Com­ing up in Philly music: The Cham­ber Orches­tra of Philadel­phia opens its 56th season

2 minute read
Gabriela Martinez will be the soloist in the main event. (Photo provided by Chamber Orchestra of Philadelphia)
Gabriela Martinez will be the soloist in the main event. (Photo provided by Chamber Orchestra of Philadelphia)

Most local music organizations disappear when their founder retires. The Chamber Orchestra of Philadelphia is a glowing exception. Its founder, Marc Mostovoy, built it into a solidly established component of the local music scene during the four decades he ran it. He handed it to a new music director, pianist-conductor Ignat Solzhentisyn, and Solzhenitsyn eventually passed it to its current leader, Belgian conductor-composer Dirk Brossé. The Chamber Orchestra will open its 56th season with a program that includes most of the elements it has acquired from three very different directors.

Solzhenitsyn was a rising young musician with a good eye for up and coming soloists. Brossé has continued that tradition. The soloist in the main event will be Gabriela Martinez, a young Venezuelan pianist who made a big hit in her last appearance with the Chamber Orchestra. She’ll solo in Mozart’s 21st piano concerto—a piece that acquired a movie connection in the 1967 Swedish movie Elvira Madigan.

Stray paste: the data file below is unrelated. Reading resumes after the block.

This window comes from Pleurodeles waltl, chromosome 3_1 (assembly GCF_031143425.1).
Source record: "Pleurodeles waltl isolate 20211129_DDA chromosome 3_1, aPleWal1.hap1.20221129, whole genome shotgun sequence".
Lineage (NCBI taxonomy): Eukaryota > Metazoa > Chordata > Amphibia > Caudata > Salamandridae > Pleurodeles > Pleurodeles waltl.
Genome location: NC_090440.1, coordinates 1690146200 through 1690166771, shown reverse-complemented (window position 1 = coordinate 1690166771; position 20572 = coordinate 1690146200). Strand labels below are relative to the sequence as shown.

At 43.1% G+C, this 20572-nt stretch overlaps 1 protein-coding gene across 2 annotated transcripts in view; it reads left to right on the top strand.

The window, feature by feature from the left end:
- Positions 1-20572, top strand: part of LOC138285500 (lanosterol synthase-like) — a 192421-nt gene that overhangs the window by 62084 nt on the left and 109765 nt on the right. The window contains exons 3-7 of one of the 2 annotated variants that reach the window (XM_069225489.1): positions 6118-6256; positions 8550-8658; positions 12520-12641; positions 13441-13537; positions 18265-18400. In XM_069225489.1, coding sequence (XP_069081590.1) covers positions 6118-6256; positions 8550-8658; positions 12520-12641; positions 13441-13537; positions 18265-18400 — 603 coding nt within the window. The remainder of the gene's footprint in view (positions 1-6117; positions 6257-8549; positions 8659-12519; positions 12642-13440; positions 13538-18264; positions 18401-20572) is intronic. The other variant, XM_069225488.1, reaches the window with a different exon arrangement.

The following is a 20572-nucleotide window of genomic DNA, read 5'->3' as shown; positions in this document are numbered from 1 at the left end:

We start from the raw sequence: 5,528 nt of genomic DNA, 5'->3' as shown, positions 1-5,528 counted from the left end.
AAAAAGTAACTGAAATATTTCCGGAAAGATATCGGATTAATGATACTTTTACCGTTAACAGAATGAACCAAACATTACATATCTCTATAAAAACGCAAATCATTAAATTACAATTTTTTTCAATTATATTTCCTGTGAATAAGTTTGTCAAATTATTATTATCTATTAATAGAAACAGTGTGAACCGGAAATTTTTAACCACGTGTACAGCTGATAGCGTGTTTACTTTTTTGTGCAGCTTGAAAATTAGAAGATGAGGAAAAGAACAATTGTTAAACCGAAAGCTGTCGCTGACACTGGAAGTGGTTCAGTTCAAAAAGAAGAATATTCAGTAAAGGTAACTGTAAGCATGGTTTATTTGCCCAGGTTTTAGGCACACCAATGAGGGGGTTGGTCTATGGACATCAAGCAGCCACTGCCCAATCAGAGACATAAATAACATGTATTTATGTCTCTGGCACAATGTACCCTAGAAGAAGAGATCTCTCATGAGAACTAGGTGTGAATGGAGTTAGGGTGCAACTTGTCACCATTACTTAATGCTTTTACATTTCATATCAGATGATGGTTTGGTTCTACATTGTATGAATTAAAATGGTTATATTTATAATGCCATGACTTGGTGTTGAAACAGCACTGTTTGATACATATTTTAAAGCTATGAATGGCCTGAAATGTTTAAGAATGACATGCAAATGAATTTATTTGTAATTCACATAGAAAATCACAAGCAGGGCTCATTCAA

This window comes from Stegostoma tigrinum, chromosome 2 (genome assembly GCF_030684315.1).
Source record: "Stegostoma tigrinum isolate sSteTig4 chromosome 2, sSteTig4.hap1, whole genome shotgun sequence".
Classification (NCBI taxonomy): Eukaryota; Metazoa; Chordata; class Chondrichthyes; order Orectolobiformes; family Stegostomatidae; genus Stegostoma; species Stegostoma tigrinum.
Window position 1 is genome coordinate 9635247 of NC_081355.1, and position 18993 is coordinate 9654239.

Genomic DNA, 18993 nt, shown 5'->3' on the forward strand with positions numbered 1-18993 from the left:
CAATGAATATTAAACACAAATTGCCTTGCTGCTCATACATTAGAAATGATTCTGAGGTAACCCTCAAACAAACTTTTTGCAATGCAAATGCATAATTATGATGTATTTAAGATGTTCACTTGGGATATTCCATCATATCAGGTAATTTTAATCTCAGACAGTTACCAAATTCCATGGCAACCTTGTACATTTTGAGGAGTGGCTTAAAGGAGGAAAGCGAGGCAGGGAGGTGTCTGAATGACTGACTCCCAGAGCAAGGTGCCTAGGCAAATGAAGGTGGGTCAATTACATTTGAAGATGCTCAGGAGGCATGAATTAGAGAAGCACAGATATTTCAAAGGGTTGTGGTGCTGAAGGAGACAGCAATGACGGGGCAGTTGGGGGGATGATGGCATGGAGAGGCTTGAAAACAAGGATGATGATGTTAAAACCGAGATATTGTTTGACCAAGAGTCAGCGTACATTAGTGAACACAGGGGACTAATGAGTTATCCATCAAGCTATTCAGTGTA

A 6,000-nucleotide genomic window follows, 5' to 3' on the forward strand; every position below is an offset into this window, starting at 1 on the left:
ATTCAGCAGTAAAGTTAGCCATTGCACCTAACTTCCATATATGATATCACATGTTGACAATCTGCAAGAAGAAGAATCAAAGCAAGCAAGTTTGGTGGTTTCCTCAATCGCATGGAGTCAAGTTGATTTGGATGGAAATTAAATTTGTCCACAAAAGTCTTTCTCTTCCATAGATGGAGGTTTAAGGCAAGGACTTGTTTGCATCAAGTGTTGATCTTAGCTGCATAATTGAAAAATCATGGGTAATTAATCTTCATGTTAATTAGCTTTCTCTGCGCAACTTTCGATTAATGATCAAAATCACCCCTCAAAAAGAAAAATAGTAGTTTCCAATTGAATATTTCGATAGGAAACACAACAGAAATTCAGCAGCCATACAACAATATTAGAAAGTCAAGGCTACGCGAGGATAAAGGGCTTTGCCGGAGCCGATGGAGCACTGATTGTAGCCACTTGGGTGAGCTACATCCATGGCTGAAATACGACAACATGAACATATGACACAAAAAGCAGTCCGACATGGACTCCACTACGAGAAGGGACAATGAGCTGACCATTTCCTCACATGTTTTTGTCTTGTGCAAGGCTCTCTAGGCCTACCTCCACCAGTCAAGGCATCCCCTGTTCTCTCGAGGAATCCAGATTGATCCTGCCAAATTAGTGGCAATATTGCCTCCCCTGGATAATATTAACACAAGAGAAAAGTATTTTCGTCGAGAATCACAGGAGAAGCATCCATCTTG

Mozart became a Chamber Orchestra specialty during Mostovoy’s tenure. Mozart’s music gains energy and zest when it’s played by the small orchestras it was written for. The movie connection ties the concerto to one of Brossé’s contributions to Chamber Orchestra programming. He’s an accomplished movie composer and he frequently schedules works by other composers noted for their movie music. The program will include another movie tie-in, Michael Nyman’s The Piano for Strings based on Nyman’s score for the award winning 1993 movie The Piano.

The opener will be a good example of the kind of music that won the Chamber Orchestra its first audiences—the March for the Royal Society of Musicians Haydn composed as a fundraiser for an 18th Century musician’s pension fund. The closer will be a type of entry Solzhenitsyn pioneered: a symphony that is normally played by big orchestras. Schubert’s Sixth Symphony was originally premiered by a small orchestra and a chamber orchestra performance should recapture some of the spirit of that first hearing.

What, When, Where:

The Chamber Orchestra of Philadelphia will present “Martinez Plays Mozart” on Sunday, October 6 at 2:30pm and Monday, October 7 at 7:30 pm at the Perelman Theater, Kimmel Center for the Performing Arts, 300 South Broad Street, Philadelphia. Tickets are $27 to $95 and they’re available online and at the door.

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